Robbie’s father is a spitfire pilot who was shot down during World War II and is now a POW. At only seventeen, Robbie lies about his identity to enlist in the Royal Canadian Air Force under the guise of going to a boarding school so that his mother doesn’t find out. He starts training in Brandon, Manitoba, but after acing all his classes, he’s dealt a disappointing blow when he’s assigned to be a navigator on a Lancaster. He wanted to be a pilot, just like his father, but the commanders of the air force have other ideas. Robbie is soon on his way to England, where he completes his training on missions bombing German targets in enemy territory. It is during one of these missions that his Lancaster is fired upon and the pilot and many of the crew are shot. It’s up to Robbie and his limited piloting experience to save the crew…and himself.
I’ll admit to an interesting relationship with Eric Walter’s books. I find that he does a tremendous amount of research for his novels, and I can appreciate the time and energy he devotes to this. However, I find at time his books can more of an “info dump”, and the storyline often suffers for the delivery of information. Luckily, this is one of the rare times where the information and the story marry well to deliver a great tale of life in the war.
I genuinely liked the character of Robbie (who assumes the identify of his deceased older brother Davie in order to enlist), and I felt that his naiveté in wanting to enlist early was portrayed effectively. The deception in the boarding school stretched the bounds a bit, but once you got beyond that and let yourself follow Robbie through basic training and flight school, it was very easy to be drawn into the story.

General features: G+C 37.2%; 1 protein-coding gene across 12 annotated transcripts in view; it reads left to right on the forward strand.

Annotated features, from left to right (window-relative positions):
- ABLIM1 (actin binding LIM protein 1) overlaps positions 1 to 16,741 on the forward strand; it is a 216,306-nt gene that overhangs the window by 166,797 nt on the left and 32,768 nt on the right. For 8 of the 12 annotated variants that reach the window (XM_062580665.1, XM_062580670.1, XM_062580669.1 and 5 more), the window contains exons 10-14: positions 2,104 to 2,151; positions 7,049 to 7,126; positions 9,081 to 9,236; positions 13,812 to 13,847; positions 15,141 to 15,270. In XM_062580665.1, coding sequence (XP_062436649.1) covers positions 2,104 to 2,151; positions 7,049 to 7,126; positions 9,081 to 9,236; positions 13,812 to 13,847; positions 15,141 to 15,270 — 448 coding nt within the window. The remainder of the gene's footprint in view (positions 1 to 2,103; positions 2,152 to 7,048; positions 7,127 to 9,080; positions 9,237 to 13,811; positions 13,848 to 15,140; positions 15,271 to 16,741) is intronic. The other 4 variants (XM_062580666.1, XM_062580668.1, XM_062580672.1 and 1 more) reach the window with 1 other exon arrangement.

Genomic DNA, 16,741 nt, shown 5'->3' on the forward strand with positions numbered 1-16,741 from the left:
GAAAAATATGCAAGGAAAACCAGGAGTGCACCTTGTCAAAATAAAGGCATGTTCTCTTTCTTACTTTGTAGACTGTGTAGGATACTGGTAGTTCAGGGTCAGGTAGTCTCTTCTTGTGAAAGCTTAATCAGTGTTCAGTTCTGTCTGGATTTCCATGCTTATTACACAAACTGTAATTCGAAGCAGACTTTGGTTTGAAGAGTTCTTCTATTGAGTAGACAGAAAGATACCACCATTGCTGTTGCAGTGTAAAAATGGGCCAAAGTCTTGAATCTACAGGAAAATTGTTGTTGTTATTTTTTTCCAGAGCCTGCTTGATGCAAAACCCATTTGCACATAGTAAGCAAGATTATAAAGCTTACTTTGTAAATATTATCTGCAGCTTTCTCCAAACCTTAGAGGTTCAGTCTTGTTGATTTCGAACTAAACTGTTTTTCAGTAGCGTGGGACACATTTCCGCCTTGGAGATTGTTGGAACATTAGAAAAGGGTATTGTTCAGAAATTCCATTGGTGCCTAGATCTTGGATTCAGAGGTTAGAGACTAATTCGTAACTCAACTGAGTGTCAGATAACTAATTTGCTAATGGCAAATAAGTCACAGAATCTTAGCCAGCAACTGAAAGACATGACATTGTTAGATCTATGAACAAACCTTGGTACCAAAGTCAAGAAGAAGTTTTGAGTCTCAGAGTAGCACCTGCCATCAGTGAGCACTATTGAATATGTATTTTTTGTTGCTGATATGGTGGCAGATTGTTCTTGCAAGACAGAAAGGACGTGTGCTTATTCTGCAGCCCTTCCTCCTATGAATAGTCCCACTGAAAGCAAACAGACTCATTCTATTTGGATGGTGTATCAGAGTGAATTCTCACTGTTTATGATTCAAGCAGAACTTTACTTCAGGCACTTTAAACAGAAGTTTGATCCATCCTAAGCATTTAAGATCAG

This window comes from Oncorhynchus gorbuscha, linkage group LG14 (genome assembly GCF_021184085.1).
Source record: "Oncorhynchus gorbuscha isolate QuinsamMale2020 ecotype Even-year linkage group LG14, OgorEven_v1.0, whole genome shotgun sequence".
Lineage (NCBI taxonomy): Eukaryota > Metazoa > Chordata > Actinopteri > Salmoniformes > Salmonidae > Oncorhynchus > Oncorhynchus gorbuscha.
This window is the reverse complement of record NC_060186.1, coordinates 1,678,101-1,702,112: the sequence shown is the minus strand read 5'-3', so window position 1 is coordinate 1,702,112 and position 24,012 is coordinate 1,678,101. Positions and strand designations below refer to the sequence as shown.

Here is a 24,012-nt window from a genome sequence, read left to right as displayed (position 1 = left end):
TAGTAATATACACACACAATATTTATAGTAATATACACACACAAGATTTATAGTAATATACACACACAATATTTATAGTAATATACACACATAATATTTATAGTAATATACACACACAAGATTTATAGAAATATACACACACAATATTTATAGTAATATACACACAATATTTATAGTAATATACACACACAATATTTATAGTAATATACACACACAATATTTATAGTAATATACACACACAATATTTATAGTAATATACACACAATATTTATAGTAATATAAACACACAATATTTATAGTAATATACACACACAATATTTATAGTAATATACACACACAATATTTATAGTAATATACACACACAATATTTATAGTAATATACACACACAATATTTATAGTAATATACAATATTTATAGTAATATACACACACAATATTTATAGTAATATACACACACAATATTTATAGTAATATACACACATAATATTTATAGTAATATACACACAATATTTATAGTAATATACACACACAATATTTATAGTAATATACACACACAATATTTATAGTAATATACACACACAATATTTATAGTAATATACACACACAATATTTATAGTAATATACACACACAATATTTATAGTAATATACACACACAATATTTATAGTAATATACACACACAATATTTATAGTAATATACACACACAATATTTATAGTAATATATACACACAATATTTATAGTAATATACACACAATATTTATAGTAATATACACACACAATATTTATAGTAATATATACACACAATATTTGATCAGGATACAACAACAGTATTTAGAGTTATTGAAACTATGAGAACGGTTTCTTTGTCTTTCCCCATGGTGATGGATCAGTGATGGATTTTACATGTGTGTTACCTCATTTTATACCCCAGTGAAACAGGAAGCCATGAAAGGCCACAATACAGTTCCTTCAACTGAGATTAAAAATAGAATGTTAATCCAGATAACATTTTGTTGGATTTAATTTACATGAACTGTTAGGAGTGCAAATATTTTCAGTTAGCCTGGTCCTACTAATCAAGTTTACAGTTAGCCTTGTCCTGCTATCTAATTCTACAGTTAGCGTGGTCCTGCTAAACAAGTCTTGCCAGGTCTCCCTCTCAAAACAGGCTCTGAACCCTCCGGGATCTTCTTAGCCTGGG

What I liked most about this story was that the pace was steady and that the main character remained true to who he was, while allowing for personal growth and discovery along the way. Robbie is not the same man he was when he enters the war, and it heartening to see that transformation.
The ending is perhaps a bit too pat and (SPOILER) the reader wonders after Robbie’s letter to his best friend Clay if Robbie will want to return after he is sent home as his perceptions on the validity of the war are not as they were. As well, Robbie’s missing father seems to be a dropped story thread; I hope that this does not mean that there is a sequel brewing, as this story gains its strength from being a standalone; revisiting the characters would only weaken the conclusion.
One final note – the introductory veteran’s letter is poignant while being instructive; as a teacher, I would strongly recommend that this be discussed with students so that they might understand the honesty and emotion behind the author’s words.